SIAM News Blog

June 2021 Prize Spotlight

Congratulations to the following two members of the SIAM community who will receive awards at the virtual SIAM Conference on Mathematical & Computational Issues in the Geosciences (GS21) Additional information about each recipient, including Q&As, can be found below.

Wietse M. Boon

Wietse M. Boon of KTH Royal Institute of Technology is the recipient of the 2021 SIAM Activity Group on Geosciences Early Career Prize. Boon will give a virtual talk at the SIAM Conference on Mathematical & Computational Issues in the Geosciences (GS21) on Tuesday, June 22 at 3:55 p.m. CEST. 

Boon has been awarded the prize for his novel and significant contributions to the challenging problem of mathematical and computational modeling of mixed-dimension systems, such as fractured porous media.

The SIAM Activity Group on Geosciences (SIAG/GS) awards this prize every two years to one individual in their early career in the field of geosciences for distinguished contributions to the field in the three calendar years prior to the award year.

Wietse M. Boon is currently the Dahlquist Research Fellow at the department of mathematics of KTH Royal Institute of Technology in Stockholm. He earned his MSc degree in Applied Mathematics from Delft University of Technology in 2014. He continued as a doctoral student in the department of mathematics at the University of Bergen, where he defended his thesis on "Conforming discretizations of mixed-dimensional partial differential equations" in 2018. Afterwards, Boon was a post-doctoral researcher with the Institute for Modelling Hydraulic and Environmental Systems at the University of Stuttgart until the summer of 2019.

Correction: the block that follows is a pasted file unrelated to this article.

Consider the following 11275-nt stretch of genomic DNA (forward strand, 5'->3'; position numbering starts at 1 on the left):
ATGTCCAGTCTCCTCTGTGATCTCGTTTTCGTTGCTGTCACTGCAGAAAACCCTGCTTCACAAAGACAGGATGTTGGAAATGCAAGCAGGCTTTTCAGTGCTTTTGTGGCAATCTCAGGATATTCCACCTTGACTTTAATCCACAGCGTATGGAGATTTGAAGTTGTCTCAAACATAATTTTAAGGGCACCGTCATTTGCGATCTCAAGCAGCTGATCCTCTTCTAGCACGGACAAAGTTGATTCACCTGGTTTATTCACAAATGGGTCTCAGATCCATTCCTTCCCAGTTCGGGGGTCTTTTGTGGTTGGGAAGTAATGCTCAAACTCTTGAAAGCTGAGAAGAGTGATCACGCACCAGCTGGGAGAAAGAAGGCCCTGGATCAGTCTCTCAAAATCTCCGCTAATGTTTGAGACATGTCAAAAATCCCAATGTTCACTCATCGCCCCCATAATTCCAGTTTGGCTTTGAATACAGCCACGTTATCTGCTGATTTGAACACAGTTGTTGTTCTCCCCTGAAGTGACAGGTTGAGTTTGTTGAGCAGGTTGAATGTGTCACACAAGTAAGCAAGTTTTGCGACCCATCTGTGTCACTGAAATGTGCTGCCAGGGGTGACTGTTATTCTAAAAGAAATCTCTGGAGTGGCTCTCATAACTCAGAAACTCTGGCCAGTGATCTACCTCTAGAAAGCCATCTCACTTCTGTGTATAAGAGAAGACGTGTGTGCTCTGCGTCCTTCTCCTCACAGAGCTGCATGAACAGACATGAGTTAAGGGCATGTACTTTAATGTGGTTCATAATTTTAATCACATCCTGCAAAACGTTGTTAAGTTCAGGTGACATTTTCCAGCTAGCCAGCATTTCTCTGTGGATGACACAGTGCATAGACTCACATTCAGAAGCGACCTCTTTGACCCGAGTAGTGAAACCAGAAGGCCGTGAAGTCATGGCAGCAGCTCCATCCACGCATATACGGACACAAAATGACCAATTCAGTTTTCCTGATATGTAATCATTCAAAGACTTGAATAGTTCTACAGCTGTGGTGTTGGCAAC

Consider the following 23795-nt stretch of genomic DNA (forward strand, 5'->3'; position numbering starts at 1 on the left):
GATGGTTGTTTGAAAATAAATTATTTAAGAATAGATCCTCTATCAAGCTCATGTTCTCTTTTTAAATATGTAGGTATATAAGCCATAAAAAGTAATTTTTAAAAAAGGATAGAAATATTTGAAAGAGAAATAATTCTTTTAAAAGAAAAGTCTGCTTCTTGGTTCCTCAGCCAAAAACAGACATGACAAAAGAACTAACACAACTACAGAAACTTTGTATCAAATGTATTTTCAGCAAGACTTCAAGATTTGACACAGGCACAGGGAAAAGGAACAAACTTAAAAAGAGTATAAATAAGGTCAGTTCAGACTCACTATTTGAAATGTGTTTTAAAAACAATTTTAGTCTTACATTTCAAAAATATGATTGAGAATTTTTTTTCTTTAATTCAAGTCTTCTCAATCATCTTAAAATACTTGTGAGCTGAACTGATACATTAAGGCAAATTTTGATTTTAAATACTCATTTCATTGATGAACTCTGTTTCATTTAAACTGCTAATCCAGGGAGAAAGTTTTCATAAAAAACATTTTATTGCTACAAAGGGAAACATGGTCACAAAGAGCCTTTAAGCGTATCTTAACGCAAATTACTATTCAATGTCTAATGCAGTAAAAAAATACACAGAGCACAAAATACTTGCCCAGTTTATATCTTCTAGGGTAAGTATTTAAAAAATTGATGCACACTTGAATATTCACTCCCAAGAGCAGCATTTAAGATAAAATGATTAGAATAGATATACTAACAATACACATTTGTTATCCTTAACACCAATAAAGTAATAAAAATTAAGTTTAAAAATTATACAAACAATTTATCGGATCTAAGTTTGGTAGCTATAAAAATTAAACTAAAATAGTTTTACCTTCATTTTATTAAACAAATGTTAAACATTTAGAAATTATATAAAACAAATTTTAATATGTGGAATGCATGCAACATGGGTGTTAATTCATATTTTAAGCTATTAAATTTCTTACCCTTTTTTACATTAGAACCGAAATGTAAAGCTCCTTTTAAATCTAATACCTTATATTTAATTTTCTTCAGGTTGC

His main interest lies in the analysis and discretization of coupled equations that arise in engineering applications in the geosciences. His research ranges from the theoretical analysis of coupled PDEs to the derivation of practical solution techniques, including stable numerical methods and robust preconditioners. 

Q: Why are you excited to receive the award of the SIAG/GS Early Career Prize?

A: I feel deeply honored to receive the SIAG/GS Early Career Prize. I am grateful for the support from my collaborators and motivated by this recognition from the scientific community. My Ph.D. advisor and mentor Jan M. Nordbotten received the first SIAG/GS Early Career Prize in 2009 and I am excited to follow in his footsteps.

Q: Could you tell us a bit about the research that won you the prize?

A: My research focuses on subsurface flow and mechanics in the presence of fractures. In such models, it becomes convenient to represent the thin fractures as embedded, two-dimensional manifolds. This leads to a set of coupled equations defined in both the three-dimensional surroundings and the lower-dimensional fracture network. The analysis and discretization of such systems, which we refer to as mixed-dimensional, forms the main topic of my research.

Q: What does your work mean to the public?

A: In order to combat the challenges formed by climate change, the subsurface can play a major role through engineering innovations such as CO2 storage and geothermal energy systems. For these applications, it is important to understand how fluid flow through porous media is affected by underground fracture networks. We aim to develop mathematical models that provide the necessary insight to enable such engineering solutions in practice.

Q: What does participation in SIAM mean to you?

A: I particularly enjoy participating in the SIAM conferences, specifically the SIAM Conference on Mathematical and Computational Issues in the Geosciences. The meetings have always been a great opportunity to explore exciting new research developments and meet the experts in the field.